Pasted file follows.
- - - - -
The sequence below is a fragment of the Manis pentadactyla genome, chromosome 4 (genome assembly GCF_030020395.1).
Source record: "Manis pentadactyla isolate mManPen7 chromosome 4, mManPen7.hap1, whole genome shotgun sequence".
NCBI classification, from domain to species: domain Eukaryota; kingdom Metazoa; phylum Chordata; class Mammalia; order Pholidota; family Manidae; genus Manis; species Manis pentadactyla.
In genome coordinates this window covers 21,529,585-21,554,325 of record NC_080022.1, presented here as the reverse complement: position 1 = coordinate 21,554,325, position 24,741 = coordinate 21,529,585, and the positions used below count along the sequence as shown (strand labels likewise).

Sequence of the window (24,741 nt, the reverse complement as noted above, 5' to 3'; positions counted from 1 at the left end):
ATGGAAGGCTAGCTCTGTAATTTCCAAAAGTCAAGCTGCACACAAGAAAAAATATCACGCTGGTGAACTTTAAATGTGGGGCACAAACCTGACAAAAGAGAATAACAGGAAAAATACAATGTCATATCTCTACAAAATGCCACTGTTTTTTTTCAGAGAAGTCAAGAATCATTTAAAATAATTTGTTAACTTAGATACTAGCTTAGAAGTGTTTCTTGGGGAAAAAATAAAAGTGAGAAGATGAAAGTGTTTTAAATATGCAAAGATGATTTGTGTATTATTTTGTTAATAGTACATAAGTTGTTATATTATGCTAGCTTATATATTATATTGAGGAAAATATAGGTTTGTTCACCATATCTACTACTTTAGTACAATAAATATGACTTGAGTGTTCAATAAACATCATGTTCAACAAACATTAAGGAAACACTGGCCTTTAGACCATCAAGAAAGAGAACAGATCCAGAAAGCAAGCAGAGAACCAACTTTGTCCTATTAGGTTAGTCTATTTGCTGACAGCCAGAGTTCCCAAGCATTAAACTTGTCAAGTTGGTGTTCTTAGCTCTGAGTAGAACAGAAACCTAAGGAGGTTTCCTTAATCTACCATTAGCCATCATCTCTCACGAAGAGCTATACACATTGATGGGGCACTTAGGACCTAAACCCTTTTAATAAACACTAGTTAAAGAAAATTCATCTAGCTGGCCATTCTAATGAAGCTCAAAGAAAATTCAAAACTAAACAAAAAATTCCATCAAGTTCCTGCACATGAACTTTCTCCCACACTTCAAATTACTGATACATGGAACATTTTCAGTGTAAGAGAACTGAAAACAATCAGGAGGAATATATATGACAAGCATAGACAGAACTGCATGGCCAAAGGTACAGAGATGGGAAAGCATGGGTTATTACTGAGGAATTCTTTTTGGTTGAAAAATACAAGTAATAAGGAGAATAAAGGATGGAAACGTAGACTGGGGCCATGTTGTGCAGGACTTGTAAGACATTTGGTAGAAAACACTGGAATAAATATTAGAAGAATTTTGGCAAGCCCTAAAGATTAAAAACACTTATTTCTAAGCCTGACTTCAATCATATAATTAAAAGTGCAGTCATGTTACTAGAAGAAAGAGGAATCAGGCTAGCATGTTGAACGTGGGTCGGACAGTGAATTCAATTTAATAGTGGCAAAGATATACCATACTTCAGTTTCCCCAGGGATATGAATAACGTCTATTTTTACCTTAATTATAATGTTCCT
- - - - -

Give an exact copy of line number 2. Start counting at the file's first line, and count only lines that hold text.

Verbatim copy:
Source record: "Manis pentadactyla isolate mManPen7 chromosome 4, mManPen7.hap1, whole genome shotgun sequence".